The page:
“We cannot turn a blind eye for our members who are being eased out of their jobs one by one by the management just to save on costs in the name of profit.”
By MARYA SALAMAT
MANILA – Bank employees in the Lucio Co-owned PBCom spent their lunch hour on Thursday October 8 holding a picket protest in front of their main branch at the posh Ayala Avenue, Makati. Employees also went out to protest at the bank’s branch in Binondo, Manila and in Ortigas, Mandaluyong. They are opposing a series of terminations affecting tenured employees of the bank.
“We find no reason for why PBCom Management is terminating employees, much so those who are tenured,” said John Rainier Castillo, president of PBCom Employees Association (PBCEA). Asked what the bank management was telling them by way of explanation for the termination, he said the bank management is giving them “artificial and illogical reasons that are, in fact, just sugar-coating for their real intention — to bust the employees’ union.”
PBCom (Philippine Bank of Communications) is one of the largest and oldest commercial banks in the Philippines, with over 80 branches nationwide. Though it has its roots in Binondo, Manila, its headquarters are now in PBCom Tower in Ayala, a skyscraper officially ranked as the tallest building in the Philippines.
PBCom has reportedly decided that other banks in similar status employ only 1,200 or so employees, while PBCom employed 1,800 nationwide, before the start of a series of termination following a declaration that certain jobs are “redundant.”
This month, PBCom Management announced the termination of seven union members after it declared that the Credit Assessment Department (CAD) where they work is “redundant.”
Last month, PBCom terminated 44 employees, all are members of the bank employees’ union. The union has 400 rank-and-file members nationwide.
PBCOM has terminated a total of 74 regular employees since 2013. It cited its ongoing reorganization, streamlining and productivity management as reasons for the termination.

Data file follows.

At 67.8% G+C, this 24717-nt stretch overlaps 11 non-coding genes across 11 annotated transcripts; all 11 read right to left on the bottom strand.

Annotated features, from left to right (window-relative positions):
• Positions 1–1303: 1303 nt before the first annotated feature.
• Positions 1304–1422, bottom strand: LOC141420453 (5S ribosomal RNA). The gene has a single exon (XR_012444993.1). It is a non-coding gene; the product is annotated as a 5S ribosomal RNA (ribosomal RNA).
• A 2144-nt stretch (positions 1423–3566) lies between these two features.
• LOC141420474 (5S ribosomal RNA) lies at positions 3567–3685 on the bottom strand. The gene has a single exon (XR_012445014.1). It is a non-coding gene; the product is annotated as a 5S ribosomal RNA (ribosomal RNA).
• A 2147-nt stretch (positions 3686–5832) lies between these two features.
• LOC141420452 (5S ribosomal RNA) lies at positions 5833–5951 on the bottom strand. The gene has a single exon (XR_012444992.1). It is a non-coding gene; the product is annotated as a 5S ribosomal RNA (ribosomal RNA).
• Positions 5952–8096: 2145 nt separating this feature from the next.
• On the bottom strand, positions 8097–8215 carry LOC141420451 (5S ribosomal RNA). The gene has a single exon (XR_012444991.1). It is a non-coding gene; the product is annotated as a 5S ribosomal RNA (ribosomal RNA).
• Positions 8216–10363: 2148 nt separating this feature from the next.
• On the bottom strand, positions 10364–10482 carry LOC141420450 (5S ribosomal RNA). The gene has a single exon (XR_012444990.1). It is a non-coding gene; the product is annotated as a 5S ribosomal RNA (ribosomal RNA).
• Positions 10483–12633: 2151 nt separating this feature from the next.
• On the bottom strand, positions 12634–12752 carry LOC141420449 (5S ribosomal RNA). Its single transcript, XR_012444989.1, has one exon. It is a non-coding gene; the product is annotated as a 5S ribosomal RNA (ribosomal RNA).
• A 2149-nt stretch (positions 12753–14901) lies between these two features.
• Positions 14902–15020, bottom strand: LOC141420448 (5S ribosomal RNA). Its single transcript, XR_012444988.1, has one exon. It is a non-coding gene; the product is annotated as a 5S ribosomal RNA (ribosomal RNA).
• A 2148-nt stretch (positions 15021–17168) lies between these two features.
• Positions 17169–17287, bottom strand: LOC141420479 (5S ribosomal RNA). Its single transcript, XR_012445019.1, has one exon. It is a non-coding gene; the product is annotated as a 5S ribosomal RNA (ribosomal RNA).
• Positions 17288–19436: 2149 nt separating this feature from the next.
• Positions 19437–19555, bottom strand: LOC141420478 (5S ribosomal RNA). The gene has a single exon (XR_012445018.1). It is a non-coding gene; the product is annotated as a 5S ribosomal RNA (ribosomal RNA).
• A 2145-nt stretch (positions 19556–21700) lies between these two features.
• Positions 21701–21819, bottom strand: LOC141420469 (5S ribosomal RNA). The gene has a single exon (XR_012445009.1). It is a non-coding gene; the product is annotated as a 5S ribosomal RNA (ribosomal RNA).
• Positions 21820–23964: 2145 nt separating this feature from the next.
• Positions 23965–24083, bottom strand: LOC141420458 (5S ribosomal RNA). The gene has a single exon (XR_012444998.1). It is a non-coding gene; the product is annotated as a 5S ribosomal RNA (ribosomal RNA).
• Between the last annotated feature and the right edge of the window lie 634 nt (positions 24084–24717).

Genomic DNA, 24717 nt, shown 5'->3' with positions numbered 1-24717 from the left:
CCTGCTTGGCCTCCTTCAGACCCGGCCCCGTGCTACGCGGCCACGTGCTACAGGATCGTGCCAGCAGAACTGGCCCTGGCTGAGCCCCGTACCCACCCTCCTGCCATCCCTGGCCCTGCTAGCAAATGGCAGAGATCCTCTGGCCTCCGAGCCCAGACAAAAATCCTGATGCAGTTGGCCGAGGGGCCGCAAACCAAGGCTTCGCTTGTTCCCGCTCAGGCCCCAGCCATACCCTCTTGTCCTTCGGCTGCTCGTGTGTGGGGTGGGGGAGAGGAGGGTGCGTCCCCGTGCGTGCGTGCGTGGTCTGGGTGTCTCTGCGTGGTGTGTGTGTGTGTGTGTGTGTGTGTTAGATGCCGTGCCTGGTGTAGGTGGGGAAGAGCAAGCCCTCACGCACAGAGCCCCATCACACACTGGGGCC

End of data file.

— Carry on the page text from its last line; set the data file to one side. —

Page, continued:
In an interview, Castillo said majority of those hit by termination work in various branches and many happen to be their union stewards. He questioned not just the basis for the termination but its timing also, considering that they are set to negotiate January next year for a new collective bargaining agreement (CBA).
The union’s auditor who handles new accounts is also one of the newly terminated employees.
The bank employees expressed that the real reason behind redundancy announcements and terminations is the bank’s drive to replace regular employees with contractuals.
Castillo said the union has monitored that the bank has been replacing the employees handling messengerial or liaison jobs with contractual employees who are paid lower wages, and denied the regular workers’ benefits and bonuses.
PBCom is also reportedly pushing its employees to do more work on the job, or to be “universal processors.”
“We cannot turn a blind eye for our members who are being eased out of their jobs one by one by the management just to save on costs in the name of profit. Management has to respect the collective bargaining agreement and our right to security of tenure,” said Dennis Fernandez, Vice-President of PBCEA.
The union is calling on PBCom management to discontinue or take back their recent announcements of termination.
In other branches of the bank, union members held placards and had their pictures taken to post their protest against termination. Castillo said they will also regularly hold “Black Friday” protests.
A day before their picket, conveners of BFU 268 (Banking and Financial Unions against BSP Circular 268 (BFU268) expressed support of the struggle of PBCom employees. BFU268 is an alliance of bank unions against outsourcing and contractualization of bank functions.
“For as long as BSP Circular 268 is not repealed and that the government remains true to its claim that Filipino workers must be the most flexible and the cheapest among workers in South-East Asia, many more regular employees will lose their functions to outsourcing agencies. We detest this,” said Josephine Celles, president of HSBC’s employees’ union.
Like PBCom, HSBC has been cutting down its workforce. Its regular rank and file posts have now considerably been diminished. From 770 regular employees and union members covered by collective bargaining agreements in 2009, its union members are now reduced to 220. HSBC’s latest outsourcing scheme was implemented this June.
Joseph Macalinao of PNB Employees Association warned that with the full entry of foreign banks in the country, termination will worsen in banks.
BFU 268 urged the bank employees to unite and take actions with them, given the threats they’re all facing now. Macalinao foresees that with bank liberalization, there would be “More outsourcing, more streamlining, meagre wage and eventually losing jobs.”